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the western alliance. But, naturally, his primary preoccupation remained safeguarding US national interests. Turkish invasions of Cyprus on 20 July and 14 August and Greece’s withdrawal from NATO’s integrated military structure forced the US administration to review and reconsider its policy in the region. Superpower détente and the ensuing easing of East–West tensions allowed Greece and Turkey to prioritise their strictly defined national objectives. According to the US Department of State, Athens and Ankara viewed their interests over Cyprus as ‘far more vital than their collective interests in NATO and Western Europe’.1 This conclusion posed some hard questions about how the United States could respond to the Greek–Turkish crisis. To make matters worse the Cyprus crisis coincided with the US administration transitioning from President Richard M. Nixon to Gerald R. Ford. Kissinger, however, retained his central role in the Ford administration that ensured continuity in Washington’s response to the crisis. He directed a strictly defined balanced approach between Greece and Turkey as the best and only way to safeguard US bilateral relations with both of its allies. The balanced approach entailed Washington refraining from openly and publicly condemning, criticising, siding, or supporting either party. The US approach, particularly Washington’s response to the resumption of hostilities on 14 August 1974, disappointed the Greek government, but Washington’s response was better than none at all. In the following months the Greek leadership recognised that no other Western power was willing to engage with Athens’ expectations about responding to Turkey’s aggression. Meanwhile, Moscow and Washington maintained a common understanding towards the Cyprus crisis and Greece and Turkey more broadly. Hence, Greek decision-makers concluded that the United States remained the only ally that could and would play a role in the region. At the same time it was clear that simply expressing its requests, as Athens did before the second Turkish invasion of Cyprus, was not enough to ensure Washington’s support. The Greek government needed to develop a new strategy to force US support in matters related to Cyprus but above all on Greek–Turkish disputes more 1 Gerald R. Ford Presidential Library [hereafter GRFPL], National Security Adviser, Kissinger–Scowcroft West Wing Office Files, 1969–1977 [hereafter Kissinger–Scowcroft], Box 8, Cyprus Crisis (37), 8/14/74, Cyprus WSAG Meeting, 14 August 1974.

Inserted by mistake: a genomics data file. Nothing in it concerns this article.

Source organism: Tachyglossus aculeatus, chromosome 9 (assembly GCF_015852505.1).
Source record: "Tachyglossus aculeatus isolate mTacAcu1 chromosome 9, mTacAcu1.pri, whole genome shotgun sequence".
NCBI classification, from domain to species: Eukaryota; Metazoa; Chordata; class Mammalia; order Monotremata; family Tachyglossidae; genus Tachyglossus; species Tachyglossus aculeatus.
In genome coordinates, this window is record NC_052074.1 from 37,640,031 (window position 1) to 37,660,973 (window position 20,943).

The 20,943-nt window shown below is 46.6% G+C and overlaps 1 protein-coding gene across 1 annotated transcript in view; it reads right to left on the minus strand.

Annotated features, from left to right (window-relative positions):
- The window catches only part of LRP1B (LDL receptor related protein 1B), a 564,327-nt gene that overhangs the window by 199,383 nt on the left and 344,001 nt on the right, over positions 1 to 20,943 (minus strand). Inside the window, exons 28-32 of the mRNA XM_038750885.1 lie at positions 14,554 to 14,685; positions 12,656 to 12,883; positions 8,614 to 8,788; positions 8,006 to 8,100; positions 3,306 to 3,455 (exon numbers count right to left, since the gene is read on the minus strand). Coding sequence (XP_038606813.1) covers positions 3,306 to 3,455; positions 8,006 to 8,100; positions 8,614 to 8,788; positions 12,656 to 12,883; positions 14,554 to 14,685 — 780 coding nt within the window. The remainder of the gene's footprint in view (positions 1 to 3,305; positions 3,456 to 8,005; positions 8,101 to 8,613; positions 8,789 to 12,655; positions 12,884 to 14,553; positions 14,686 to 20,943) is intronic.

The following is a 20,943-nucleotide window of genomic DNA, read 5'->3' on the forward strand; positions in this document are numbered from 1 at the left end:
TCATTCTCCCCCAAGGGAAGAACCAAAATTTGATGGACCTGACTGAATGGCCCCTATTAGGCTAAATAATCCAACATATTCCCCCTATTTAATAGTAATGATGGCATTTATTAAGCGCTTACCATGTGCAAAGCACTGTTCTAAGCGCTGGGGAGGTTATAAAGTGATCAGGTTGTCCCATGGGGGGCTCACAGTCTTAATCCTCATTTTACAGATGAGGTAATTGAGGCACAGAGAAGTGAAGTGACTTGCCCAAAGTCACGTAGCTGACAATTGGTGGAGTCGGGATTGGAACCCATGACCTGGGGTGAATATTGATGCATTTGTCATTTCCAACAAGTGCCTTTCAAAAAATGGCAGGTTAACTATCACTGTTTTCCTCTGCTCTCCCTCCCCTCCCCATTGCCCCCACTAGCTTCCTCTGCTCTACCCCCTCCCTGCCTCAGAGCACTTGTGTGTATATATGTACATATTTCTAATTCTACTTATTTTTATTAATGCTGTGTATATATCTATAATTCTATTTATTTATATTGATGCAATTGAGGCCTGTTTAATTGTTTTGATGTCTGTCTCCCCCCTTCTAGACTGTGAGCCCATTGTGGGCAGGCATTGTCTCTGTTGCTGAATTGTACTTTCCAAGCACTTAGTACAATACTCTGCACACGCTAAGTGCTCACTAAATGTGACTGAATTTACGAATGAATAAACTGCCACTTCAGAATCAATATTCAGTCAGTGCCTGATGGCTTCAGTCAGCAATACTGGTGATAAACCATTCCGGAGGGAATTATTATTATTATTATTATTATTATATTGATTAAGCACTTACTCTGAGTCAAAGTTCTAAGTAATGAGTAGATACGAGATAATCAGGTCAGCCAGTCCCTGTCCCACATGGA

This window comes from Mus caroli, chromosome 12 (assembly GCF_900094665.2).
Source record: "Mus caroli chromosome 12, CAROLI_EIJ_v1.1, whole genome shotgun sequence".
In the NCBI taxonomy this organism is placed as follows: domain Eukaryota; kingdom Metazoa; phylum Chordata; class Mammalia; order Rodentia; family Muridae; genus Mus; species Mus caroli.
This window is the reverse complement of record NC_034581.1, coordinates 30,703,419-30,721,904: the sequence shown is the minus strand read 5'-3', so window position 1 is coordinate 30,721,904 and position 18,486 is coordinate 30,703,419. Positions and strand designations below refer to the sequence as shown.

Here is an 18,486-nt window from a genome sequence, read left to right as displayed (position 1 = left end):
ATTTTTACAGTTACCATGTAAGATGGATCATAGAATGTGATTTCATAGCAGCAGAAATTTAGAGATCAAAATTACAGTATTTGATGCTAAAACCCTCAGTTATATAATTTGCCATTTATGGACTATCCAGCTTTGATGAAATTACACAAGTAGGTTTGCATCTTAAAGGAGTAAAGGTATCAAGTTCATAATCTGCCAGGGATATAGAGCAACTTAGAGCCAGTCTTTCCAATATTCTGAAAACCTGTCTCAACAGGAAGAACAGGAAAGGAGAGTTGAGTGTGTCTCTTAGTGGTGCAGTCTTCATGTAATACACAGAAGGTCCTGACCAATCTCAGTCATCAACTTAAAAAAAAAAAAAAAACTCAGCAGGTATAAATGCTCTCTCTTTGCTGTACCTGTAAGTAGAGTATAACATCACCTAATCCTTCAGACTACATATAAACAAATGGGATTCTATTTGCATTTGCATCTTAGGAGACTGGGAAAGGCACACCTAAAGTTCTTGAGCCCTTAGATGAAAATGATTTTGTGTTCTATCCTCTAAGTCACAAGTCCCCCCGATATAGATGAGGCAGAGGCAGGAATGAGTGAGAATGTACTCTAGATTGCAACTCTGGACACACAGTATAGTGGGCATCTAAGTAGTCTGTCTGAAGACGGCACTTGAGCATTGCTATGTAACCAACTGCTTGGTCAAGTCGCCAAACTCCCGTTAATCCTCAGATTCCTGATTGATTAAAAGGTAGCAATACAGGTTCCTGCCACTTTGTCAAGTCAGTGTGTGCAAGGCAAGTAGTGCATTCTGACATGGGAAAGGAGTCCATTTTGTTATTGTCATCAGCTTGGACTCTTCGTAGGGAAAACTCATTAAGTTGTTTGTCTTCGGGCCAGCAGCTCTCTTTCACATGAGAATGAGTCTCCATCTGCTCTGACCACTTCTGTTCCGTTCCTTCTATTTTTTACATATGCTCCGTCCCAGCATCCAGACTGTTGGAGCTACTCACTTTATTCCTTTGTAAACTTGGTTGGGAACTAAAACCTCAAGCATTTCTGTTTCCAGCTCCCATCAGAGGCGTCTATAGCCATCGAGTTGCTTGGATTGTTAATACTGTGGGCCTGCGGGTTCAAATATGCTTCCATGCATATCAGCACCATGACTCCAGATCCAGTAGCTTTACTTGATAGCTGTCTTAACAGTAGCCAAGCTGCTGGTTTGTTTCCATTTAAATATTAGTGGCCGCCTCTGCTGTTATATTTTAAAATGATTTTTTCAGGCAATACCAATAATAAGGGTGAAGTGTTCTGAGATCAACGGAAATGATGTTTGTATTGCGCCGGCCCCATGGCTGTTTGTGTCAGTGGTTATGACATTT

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generally. The events of the summer of 1974 caused detrimental and far-reaching implications for Greek and US relations that characterised the entire period between 1974 and 1980.

A History Repeated On 24 July 1974 military rule in Greece officially ended. This paved the way for democratisation in the country. The transition from military rule to civilian governance coincided with the realisation that neither the military leadership nor its puppet government could adequately deal with a crisis of their own creation—the 1974 Cyprus crisis. In 1967 a group of military colonels assumed power by overthrowing the democratic Greek government days before scheduled general elections.2 The colonels’ regime exercised power directly. Colonel George Papadopoulos, for example, became Minister of National Defence and shortly afterwards Prime Minister. Eventually, Papadopoulos rose to the office of ‘President of the Republic’ following the decision to abolish the monarchy. In late 1973 Brigadier Dimitrios Ioannides overthrew Papadopoulos following student demonstrations on 17 November known as the Polytechnic Uprising. Ioannides and his group of military officers held power, but they largely ruled from the shadows. Ioannides appointed figures loyal to him as the new Greek government. General Phaedon Gizikis therefore became ‘President of the Republic’ and lawyer Adamantios Androutsopoulos was named as ‘Prime Minister’. A few months later the regime triggered a military coup in Cyprus.3 On 15 July 1974 top Greek military officials set in motion a plan to intervene in the independent Republic of Cyprus. Their principal goal entailed overthrowing the elected Greek-Cypriot President of the Republic Archbishop Makarios III who had been in power since 1960. They intended to install a regime loyal to Athens. The coup in Cyprus